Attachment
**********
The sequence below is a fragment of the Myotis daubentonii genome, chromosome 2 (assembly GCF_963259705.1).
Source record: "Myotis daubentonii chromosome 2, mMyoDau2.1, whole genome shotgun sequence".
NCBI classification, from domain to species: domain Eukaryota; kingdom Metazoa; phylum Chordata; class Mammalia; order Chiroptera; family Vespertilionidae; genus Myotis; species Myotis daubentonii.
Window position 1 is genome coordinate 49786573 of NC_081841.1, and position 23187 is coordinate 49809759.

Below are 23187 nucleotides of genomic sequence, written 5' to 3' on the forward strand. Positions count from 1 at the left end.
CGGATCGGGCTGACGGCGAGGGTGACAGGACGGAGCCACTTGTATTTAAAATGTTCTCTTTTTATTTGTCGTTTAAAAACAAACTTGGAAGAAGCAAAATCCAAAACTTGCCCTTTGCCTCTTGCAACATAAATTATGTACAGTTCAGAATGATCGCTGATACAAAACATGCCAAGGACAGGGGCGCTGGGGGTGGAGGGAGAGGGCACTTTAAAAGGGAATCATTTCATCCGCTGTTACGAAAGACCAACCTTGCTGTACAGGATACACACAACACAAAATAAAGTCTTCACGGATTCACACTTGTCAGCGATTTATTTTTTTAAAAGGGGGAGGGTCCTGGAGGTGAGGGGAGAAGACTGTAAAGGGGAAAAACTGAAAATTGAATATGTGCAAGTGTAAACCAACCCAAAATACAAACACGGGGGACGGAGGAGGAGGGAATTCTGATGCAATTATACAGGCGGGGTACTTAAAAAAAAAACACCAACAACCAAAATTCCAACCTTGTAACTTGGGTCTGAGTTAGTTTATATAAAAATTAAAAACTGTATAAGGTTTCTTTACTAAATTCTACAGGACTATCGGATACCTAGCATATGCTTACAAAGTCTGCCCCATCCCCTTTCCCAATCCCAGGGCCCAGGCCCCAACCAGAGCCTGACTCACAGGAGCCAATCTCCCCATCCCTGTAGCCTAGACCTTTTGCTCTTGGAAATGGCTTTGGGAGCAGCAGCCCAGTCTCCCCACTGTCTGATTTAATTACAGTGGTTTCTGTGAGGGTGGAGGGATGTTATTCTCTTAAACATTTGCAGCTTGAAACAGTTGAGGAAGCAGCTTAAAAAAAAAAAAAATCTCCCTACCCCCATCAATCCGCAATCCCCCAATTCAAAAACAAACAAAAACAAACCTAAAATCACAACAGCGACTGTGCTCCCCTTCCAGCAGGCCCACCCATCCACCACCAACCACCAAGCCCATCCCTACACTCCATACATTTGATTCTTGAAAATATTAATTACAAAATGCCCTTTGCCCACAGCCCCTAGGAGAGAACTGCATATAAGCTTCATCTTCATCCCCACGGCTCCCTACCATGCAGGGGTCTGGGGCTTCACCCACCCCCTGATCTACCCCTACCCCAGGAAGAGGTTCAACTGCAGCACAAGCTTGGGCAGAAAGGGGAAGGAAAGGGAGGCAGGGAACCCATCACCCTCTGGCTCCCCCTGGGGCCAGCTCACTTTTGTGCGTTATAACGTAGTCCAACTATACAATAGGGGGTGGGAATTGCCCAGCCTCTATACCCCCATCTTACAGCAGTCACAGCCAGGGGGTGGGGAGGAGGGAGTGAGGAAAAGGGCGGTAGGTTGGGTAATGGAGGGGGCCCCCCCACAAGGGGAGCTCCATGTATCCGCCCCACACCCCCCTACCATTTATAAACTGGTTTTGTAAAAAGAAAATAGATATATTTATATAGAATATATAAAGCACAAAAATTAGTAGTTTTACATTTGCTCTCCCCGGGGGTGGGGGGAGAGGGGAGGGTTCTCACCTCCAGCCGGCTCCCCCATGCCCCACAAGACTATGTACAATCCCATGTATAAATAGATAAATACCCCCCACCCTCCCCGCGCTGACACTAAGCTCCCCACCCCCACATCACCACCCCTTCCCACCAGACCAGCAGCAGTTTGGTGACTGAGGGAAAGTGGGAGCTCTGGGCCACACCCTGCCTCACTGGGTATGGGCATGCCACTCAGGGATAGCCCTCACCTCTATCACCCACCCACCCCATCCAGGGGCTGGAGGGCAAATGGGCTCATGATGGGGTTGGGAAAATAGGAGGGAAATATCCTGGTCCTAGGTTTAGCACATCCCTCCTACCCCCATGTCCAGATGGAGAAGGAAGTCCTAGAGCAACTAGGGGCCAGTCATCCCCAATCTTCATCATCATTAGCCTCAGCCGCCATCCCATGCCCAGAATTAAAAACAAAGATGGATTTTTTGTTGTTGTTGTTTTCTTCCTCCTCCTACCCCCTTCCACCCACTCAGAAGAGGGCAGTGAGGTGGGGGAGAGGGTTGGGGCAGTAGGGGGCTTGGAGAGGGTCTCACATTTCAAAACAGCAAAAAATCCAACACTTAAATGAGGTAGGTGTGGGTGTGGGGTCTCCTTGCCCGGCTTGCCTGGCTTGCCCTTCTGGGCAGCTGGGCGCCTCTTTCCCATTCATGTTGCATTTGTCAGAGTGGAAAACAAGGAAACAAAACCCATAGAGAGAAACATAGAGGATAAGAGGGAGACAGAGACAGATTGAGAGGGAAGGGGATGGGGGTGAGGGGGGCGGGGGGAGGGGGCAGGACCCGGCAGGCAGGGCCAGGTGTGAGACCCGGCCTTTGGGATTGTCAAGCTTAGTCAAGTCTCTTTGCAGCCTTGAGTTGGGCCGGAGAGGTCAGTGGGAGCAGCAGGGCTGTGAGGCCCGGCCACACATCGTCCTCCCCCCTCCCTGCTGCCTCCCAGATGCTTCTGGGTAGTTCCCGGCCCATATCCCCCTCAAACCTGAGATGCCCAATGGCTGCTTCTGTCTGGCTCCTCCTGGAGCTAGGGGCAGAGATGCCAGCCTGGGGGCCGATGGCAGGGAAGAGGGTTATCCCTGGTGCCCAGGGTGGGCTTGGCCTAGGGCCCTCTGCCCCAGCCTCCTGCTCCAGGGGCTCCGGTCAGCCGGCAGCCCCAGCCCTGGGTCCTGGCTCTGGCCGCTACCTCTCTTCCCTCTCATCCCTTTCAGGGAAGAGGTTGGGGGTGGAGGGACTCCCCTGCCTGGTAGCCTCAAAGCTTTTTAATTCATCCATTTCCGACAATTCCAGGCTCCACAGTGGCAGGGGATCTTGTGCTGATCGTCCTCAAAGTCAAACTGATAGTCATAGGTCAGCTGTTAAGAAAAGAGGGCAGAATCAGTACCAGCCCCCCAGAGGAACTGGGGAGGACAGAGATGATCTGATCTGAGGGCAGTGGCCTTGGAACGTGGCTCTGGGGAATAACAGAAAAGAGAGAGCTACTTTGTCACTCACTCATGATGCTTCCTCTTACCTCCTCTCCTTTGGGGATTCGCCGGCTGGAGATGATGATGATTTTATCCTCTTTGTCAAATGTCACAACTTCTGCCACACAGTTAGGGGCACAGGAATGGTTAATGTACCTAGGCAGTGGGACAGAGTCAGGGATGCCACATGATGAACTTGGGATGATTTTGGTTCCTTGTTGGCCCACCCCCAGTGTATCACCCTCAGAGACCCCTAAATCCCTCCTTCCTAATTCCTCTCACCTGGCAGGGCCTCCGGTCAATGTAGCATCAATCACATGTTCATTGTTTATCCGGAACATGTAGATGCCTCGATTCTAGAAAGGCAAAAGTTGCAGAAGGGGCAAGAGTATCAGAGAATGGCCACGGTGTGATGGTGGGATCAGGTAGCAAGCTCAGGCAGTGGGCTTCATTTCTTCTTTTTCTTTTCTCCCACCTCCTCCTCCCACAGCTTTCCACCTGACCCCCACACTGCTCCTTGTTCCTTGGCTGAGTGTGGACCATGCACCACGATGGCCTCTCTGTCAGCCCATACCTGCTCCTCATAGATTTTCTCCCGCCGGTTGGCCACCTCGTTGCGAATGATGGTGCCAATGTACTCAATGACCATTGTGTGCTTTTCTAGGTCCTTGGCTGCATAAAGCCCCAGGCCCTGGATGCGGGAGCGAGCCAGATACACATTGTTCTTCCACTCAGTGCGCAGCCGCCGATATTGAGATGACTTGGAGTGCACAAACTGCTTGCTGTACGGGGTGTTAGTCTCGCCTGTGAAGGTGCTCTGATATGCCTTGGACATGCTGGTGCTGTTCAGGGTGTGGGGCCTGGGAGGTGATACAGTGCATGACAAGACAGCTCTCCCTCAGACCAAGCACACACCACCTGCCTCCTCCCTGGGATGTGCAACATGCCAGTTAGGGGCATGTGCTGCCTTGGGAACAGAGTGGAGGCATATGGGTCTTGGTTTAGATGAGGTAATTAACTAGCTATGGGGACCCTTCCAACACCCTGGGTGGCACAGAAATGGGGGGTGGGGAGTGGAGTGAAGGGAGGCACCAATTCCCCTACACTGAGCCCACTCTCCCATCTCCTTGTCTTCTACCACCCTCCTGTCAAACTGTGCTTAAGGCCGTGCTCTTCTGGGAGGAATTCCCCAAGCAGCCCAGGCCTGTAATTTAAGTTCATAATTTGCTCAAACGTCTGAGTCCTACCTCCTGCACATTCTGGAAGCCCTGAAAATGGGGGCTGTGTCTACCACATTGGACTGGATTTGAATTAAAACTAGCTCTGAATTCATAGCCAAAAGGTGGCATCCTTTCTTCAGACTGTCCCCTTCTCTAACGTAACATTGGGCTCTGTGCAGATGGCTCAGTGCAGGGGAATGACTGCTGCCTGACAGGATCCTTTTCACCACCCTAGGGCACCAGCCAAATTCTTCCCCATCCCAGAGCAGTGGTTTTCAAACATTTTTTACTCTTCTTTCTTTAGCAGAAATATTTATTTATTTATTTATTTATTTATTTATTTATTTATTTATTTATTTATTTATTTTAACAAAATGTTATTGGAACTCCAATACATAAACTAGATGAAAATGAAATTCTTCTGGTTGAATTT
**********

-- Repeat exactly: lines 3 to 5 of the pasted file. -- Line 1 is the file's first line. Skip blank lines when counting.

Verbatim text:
NCBI classification, from domain to species: domain Eukaryota; kingdom Metazoa; phylum Chordata; class Mammalia; order Chiroptera; family Vespertilionidae; genus Myotis; species Myotis daubentonii.
Window position 1 is genome coordinate 49786573 of NC_081841.1, and position 23187 is coordinate 49809759.

Below are 23187 nucleotides of genomic sequence, written 5' to 3' on the forward strand. Positions count from 1 at the left end.